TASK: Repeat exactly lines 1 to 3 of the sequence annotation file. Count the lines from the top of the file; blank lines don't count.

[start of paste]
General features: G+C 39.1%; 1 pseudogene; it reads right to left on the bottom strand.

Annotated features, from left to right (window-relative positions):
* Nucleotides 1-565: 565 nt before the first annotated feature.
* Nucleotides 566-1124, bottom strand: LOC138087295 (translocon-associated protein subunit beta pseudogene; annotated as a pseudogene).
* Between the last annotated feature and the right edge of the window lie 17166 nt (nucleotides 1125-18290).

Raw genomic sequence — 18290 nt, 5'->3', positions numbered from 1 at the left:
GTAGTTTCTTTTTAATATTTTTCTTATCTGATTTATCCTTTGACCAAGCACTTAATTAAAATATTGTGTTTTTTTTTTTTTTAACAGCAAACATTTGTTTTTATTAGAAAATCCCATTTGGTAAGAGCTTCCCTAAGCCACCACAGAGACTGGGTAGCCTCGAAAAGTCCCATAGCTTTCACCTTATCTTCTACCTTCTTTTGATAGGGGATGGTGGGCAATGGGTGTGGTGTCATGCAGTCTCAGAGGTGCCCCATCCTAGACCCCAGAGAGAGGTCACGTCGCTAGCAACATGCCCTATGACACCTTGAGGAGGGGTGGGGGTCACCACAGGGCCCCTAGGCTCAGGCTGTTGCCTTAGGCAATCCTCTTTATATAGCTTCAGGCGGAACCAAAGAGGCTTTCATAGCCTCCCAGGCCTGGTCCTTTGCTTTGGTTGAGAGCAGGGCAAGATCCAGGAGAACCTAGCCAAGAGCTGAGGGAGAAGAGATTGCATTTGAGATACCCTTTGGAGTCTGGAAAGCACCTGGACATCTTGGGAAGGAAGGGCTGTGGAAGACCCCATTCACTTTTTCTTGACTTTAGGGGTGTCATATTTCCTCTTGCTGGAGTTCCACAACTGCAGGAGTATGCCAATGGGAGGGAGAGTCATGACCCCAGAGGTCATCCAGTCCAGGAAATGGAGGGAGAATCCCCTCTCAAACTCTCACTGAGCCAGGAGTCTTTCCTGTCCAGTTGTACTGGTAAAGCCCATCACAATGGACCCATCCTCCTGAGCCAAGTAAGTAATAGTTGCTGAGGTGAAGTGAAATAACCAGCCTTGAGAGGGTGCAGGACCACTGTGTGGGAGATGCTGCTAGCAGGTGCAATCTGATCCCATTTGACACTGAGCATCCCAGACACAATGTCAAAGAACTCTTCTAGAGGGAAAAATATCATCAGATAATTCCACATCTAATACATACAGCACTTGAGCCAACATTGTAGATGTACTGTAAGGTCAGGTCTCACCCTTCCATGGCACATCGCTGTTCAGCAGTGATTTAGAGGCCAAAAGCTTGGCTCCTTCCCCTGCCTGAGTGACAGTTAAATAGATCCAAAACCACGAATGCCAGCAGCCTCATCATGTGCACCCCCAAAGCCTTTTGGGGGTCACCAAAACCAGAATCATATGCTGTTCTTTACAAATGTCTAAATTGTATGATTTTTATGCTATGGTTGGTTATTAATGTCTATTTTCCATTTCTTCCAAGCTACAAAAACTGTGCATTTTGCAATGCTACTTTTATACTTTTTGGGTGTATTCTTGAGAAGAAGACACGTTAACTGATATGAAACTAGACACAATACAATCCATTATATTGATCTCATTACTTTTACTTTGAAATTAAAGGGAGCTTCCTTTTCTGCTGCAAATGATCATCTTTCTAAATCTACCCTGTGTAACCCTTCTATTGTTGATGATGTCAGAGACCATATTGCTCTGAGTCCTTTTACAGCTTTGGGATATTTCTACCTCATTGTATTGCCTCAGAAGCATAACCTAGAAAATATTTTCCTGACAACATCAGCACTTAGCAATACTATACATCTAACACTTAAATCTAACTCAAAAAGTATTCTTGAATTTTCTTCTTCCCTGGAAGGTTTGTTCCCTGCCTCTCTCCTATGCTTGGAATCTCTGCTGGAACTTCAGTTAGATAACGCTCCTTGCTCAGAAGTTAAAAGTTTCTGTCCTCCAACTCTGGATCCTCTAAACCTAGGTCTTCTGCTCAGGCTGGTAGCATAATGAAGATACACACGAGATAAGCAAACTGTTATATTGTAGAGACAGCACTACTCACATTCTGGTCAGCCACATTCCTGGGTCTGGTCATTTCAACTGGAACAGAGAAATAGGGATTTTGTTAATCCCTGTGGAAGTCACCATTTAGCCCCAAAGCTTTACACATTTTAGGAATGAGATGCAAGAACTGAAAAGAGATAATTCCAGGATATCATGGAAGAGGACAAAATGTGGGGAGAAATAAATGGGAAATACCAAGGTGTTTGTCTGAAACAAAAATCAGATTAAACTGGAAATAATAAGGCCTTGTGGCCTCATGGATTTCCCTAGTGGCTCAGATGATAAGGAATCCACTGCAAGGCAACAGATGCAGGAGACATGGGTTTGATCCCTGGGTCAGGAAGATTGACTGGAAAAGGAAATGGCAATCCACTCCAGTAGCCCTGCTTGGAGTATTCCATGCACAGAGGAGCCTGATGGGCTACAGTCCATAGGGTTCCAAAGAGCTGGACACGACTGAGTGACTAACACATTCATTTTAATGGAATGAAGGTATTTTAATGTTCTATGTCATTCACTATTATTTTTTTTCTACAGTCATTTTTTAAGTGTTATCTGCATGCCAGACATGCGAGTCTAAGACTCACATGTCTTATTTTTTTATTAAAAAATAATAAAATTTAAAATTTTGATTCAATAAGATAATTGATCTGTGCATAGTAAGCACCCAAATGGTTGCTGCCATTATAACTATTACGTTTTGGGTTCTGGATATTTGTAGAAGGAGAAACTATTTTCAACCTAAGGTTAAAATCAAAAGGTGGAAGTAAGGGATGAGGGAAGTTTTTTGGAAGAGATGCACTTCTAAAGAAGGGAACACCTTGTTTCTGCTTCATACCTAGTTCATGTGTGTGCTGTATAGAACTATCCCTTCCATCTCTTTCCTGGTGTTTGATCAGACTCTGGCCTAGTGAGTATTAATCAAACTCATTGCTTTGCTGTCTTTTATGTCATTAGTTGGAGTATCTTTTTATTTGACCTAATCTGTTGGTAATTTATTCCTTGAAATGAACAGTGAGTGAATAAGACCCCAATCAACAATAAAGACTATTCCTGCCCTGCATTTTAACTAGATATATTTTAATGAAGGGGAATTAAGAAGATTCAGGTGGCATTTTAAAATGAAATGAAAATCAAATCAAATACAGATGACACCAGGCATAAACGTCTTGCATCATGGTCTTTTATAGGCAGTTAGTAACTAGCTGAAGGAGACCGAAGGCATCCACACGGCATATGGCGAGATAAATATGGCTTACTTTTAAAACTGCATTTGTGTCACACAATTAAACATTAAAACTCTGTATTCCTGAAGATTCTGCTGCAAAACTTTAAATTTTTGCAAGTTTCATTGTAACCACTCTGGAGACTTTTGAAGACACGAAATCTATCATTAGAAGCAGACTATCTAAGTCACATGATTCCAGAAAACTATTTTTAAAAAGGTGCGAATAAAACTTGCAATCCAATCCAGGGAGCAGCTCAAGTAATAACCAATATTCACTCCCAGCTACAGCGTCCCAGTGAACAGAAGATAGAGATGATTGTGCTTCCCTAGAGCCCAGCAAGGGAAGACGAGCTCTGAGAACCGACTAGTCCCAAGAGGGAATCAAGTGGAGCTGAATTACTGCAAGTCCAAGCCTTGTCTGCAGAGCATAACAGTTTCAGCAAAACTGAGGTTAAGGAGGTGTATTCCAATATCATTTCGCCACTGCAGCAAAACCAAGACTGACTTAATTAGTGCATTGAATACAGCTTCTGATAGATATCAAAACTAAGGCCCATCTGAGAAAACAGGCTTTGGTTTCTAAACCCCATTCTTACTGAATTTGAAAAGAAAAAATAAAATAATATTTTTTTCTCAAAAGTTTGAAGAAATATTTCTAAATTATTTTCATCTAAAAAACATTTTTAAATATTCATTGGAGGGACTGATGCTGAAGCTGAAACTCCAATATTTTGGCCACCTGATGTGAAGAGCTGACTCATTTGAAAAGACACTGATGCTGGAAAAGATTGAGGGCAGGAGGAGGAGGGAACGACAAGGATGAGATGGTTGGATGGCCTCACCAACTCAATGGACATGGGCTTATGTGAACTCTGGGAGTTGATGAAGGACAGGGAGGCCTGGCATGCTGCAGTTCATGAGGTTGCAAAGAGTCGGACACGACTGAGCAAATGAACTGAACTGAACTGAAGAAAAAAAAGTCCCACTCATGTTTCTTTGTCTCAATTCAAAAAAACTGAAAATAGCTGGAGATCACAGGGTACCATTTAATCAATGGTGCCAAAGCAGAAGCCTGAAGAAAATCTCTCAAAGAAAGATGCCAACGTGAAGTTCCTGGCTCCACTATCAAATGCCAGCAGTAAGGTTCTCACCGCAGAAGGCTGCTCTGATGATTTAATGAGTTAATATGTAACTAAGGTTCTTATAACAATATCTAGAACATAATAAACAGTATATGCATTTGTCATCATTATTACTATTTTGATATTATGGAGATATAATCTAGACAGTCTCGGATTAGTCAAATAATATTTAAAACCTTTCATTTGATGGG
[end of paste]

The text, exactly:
General features: G+C 39.1%; 1 pseudogene; it reads right to left on the bottom strand.

Annotated features, from left to right (window-relative positions):
* Nucleotides 1-565: 565 nt before the first annotated feature.